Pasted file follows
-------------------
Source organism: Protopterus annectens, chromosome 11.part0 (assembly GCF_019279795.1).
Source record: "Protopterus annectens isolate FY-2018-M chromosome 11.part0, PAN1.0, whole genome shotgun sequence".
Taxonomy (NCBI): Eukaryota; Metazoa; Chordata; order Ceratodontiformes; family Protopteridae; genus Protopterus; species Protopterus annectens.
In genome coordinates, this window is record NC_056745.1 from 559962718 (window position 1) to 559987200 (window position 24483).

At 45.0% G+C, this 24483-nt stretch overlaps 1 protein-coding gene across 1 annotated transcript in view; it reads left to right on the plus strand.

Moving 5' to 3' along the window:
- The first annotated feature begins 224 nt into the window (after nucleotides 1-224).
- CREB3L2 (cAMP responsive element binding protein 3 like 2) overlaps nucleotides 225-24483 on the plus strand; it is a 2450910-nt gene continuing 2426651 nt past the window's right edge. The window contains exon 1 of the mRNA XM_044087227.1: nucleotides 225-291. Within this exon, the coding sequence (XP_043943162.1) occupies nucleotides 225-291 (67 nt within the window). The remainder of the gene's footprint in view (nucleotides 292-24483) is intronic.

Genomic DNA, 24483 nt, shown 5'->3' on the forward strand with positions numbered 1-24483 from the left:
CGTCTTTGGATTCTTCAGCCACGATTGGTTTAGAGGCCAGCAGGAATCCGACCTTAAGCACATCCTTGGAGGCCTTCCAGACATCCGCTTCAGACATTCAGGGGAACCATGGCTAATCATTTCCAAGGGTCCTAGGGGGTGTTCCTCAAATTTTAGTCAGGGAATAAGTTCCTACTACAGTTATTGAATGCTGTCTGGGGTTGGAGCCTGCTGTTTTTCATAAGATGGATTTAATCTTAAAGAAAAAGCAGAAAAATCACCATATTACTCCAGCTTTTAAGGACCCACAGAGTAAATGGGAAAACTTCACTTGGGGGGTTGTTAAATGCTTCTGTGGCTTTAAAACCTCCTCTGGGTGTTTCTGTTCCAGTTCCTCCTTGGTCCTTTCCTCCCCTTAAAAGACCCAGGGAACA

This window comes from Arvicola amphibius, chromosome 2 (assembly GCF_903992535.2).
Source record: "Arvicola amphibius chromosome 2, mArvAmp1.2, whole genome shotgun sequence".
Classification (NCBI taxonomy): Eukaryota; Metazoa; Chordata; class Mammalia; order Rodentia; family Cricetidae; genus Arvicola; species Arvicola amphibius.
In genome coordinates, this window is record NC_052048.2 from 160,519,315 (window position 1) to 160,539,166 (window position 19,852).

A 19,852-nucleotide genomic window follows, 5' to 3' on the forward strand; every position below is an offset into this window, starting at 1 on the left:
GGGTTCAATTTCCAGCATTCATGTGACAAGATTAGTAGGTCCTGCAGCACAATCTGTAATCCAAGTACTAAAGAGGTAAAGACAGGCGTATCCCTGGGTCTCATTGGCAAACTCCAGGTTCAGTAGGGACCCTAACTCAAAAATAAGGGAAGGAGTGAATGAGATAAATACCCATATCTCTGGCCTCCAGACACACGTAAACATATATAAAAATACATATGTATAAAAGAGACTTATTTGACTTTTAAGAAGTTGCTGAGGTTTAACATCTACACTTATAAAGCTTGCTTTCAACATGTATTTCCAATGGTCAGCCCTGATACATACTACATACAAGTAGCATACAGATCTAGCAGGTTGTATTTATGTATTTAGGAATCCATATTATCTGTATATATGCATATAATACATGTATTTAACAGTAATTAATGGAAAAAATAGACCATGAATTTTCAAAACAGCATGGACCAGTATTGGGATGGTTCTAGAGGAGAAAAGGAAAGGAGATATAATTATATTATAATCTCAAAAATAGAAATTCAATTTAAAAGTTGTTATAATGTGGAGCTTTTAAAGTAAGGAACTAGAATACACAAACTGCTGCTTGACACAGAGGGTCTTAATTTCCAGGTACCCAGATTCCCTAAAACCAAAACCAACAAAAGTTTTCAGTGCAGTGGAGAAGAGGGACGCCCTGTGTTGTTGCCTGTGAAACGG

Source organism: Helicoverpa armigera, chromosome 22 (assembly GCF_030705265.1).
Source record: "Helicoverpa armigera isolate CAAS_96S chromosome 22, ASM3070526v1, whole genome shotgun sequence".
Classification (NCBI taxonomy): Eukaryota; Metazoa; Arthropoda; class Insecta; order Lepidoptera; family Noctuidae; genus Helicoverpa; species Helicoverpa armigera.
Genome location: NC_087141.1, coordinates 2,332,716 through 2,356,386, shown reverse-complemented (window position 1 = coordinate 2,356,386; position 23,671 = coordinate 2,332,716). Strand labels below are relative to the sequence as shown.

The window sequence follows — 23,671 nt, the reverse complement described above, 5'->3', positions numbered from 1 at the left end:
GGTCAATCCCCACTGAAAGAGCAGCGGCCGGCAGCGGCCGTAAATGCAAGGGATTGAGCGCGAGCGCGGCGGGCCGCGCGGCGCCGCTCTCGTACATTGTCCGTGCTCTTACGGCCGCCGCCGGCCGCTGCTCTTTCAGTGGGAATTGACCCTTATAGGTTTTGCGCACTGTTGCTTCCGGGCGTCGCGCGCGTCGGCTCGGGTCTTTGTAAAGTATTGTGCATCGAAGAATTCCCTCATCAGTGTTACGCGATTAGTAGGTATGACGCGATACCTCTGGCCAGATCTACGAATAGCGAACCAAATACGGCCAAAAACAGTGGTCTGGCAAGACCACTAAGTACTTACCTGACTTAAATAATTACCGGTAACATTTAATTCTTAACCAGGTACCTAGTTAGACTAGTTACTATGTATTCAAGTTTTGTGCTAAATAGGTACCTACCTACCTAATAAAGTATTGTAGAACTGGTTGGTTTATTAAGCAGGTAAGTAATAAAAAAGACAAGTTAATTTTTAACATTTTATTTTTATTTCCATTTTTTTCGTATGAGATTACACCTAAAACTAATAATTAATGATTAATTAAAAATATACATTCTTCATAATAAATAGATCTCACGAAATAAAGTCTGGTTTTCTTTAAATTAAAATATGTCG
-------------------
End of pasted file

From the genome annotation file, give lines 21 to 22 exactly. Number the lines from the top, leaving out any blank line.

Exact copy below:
The window sequence follows — 23,671 nt, the reverse complement described above, 5'->3', positions numbered from 1 at the left end:
GGTCAATCCCCACTGAAAGAGCAGCGGCCGGCAGCGGCCGTAAATGCAAGGGATTGAGCGCGAGCGCGGCGGGCCGCGCGGCGCCGCTCTCGTACATTGTCCGTGCTCTTACGGCCGCCGCCGGCCGCTGCTCTTTCAGTGGGAATTGACCCTTATAGGTTTTGCGCACTGTTGCTTCCGGGCGTCGCGCGCGTCGGCTCGGGTCTTTGTAAAGTATTGTGCATCGAAGAATTCCCTCATCAGTGTTACGCGATTAGTAGGTATGACGCGATACCTCTGGCCAGATCTACGAATAGCGAACCAAATACGGCCAAAAACAGTGGTCTGGCAAGACCACTAAGTACTTACCTGACTTAAATAATTACCGGTAACATTTAATTCTTAACCAGGTACCTAGTTAGACTAGTTACTATGTATTCAAGTTTTGTGCTAAATAGGTACCTACCTACCTAATAAAGTATTGTAGAACTGGTTGGTTTATTAAGCAGGTAAGTAATAAAAAAGACAAGTTAATTTTTAACATTTTATTTTTATTTCCATTTTTTTCGTATGAGATTACACCTAAAACTAATAATTAATGATTAATTAAAAATATACATTCTTCATAATAAATAGATCTCACGAAATAAAGTCTGGTTTTCTTTAAATTAAAATATGTCG